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Published on December 3rd, 2013 | by Guest Contributor


How to Create a School Garden


teach your child the gift of gardening

An epiphany dawns, warming you to your fingertips while a smile plays at the corner of your lips. Your face begins to glow and a diamond-like sparkle comes into your eyes. Invariably, whether you vocalize it or not, comes the word “Yes!”  This was my experience with my decision to create a school garden. A school garden is just one type of outdoor classroom that you might wish to plan for your neighborhood school.

How awesome would it be to have a place for kids to learn where food comes from, taste something orange that is not artificially colored and flavored, and to have a connection to earth processes? For many, the initial excitement is not enough to get the project off the ground, either because of the lofty nature of the idea, or from our consistently busy schedules. And before the school garden dream can be actualized, there will be many details to work out along the way. Some of these will be of a political nature. Others will be regulatory. And yet others will be a lack of knowledge. But these can be overcome! Let’s begin with the basics: Who, What, When, Where, Why and How to start a school garden or outdoor classroom.


1) What is the goal of the Outdoor Classroom?

There are many options for what type of outdoor classroom would fit the needs of the teachers and students. Vegetable gardening, edible landscaping, native wild edibles, a pond and wildlife habitat, butterfly gardens and native forest or grassland ecosystems are just a sampling of what is possible. Often their will be teachers who are using an area for another activity, such as running in the fall, therefore a mixed-use design should be considered.

2) Who, at your local school, is supportive of this idea of an outdoor classroom?

The most successful long-term outdoor classrooms consist of a committee that includes the principal, three or more teachers, Parent-Teacher organization representatives, a community adviser or two and some capable and interested students. Without a committee, a community classroom will not have the support necessary for it to continue for more than two or three years, or at least until the teacher who started it leaves, or the initiating and organizing parent is burned-out.

3) When would be a good time to start?

Getting a committee together may take awhile given busy schedules and many demands on educators and the principals. Having ready materials to kick-start the process when you do have buy-in and a committee assembled will help keep the spark of forward momentum going. One way to do this is to have hand-outs ready for grants to be applied to, a needs assessment to be given and returned from all people who work at the school (including cafeteria staff and custodians) because their may be some information that will change the design and needs to be met for an outcome that may be different than what you imagine. The actual gardening will begin only after these bits of information are compiled.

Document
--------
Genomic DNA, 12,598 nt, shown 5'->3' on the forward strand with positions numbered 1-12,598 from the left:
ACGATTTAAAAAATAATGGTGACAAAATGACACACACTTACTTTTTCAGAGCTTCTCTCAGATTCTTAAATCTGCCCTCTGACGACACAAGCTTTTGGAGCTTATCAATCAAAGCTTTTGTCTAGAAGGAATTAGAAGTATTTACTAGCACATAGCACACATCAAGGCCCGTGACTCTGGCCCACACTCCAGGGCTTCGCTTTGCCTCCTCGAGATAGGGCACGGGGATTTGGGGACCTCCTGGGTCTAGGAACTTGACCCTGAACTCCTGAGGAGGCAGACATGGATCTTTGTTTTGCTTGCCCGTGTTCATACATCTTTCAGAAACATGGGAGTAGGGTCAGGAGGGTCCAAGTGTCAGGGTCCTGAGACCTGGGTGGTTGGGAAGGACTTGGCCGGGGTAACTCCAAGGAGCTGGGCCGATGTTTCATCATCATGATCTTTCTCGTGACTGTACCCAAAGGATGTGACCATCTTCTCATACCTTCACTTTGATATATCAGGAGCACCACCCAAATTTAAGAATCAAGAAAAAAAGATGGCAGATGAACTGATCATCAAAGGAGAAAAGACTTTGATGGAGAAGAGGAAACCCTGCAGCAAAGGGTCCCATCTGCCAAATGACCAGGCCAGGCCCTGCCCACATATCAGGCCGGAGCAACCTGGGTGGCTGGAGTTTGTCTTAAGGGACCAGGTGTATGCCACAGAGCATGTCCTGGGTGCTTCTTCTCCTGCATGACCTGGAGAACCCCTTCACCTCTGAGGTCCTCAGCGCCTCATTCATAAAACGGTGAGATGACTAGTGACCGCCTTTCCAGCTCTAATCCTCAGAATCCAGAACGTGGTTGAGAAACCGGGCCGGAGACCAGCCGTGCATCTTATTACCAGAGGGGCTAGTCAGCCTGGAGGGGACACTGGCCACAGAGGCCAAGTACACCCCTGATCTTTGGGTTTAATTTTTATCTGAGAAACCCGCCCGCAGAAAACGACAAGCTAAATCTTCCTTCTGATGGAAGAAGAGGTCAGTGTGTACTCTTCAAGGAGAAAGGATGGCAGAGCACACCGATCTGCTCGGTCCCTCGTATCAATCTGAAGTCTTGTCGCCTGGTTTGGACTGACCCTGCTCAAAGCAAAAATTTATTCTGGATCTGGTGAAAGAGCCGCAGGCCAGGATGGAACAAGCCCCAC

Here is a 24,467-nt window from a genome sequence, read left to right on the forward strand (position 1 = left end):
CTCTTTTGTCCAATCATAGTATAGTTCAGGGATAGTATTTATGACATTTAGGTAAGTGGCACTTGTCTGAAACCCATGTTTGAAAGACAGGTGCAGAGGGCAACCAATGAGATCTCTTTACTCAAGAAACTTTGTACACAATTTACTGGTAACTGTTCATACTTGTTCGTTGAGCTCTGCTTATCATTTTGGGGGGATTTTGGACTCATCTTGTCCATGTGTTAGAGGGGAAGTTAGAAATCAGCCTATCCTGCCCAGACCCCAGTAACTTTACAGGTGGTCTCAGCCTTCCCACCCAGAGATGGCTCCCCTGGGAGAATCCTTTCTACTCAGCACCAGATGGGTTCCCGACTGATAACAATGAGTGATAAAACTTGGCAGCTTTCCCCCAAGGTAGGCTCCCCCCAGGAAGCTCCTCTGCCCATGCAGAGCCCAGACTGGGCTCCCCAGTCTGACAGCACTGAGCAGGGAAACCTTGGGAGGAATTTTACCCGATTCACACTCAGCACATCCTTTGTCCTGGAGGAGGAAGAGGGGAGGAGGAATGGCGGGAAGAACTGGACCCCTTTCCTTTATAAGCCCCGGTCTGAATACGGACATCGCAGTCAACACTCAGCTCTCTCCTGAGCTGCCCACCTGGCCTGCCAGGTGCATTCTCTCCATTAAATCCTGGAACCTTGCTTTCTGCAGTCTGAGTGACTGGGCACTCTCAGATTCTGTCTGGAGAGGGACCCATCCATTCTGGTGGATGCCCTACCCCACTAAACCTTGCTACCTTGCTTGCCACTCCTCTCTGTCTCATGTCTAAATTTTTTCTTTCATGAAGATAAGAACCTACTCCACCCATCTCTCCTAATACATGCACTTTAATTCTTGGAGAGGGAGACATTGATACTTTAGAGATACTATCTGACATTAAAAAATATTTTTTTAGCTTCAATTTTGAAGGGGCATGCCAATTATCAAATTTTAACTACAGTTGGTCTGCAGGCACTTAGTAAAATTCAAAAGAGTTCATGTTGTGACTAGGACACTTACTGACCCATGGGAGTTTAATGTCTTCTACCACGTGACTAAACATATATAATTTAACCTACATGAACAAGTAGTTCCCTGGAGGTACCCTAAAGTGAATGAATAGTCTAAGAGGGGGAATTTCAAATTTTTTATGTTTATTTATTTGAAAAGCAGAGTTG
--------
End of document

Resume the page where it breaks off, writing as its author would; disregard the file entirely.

4) Where should this Outdoor classroom be?

The choice of location will often include some sort of challenges, such as the location being far away from a spigot to water the plants, soil that is not fertile or even contaminated. Always, always get soil samples taken and do not plant edible foods near to a roadway because of the possibility of contamination from substances such as lead. Once you’ve a budget in place, including donations of services and plants, be sure that this is the very first thing that is done… preferably with a few classes involved, as this is a wonderful lesson in the sciences, and will give students a direct understanding of humans impacts on the natural environment with it’s outcome.

5) Why should the school have an outdoor classroom?

This is the most important question of all to ask. Your answer may be very different than anyone else, as well as likely more passionate. Don’t let this stop you! The more varied the “why’s” the stronger the possibility an outdoor classroom will happen.  You may wish to have many why’s in your back pocket, so to speak. You may also wish to start with a topic of mutual agreement to pave the road with “yesses.” Is your wish to have vegetable plots? Then an assertion then question such as this might work: “I know you are concerned with the complete welfare of each and every child in this school, and for that I am thankful for your leadership. Are you supportive of initiatives to allow children to eat healthfully in this age of increasing rates of diabetes?”

6) How do you go about making this dream a reality?

By listening. If you are not willing to listen to others concerns, which can include anything from space or time to regulations and curriculum integration or unwilling teachers, then why should you be listened to? Not only is this a matter of respect, it is one where you will learn about hurdles to be overcome. Are the principal’s hands tied in regards to how the property the school sits on is used? Then help untie them through collaboration.

Other questions may arise during this planning that include knowing what to plant when when there is no caretaker in the summer for vegetable gardens. How to blend educational standards with lesson plans.  With clear communication, support, a clear why and a bit of time, an outdoor classroom can be accessible to nearly every school.

Have you been involved in creating a school garden program? We’d love to hear your outcome in the comment section below!

Planting a garden image from Shutterstock.

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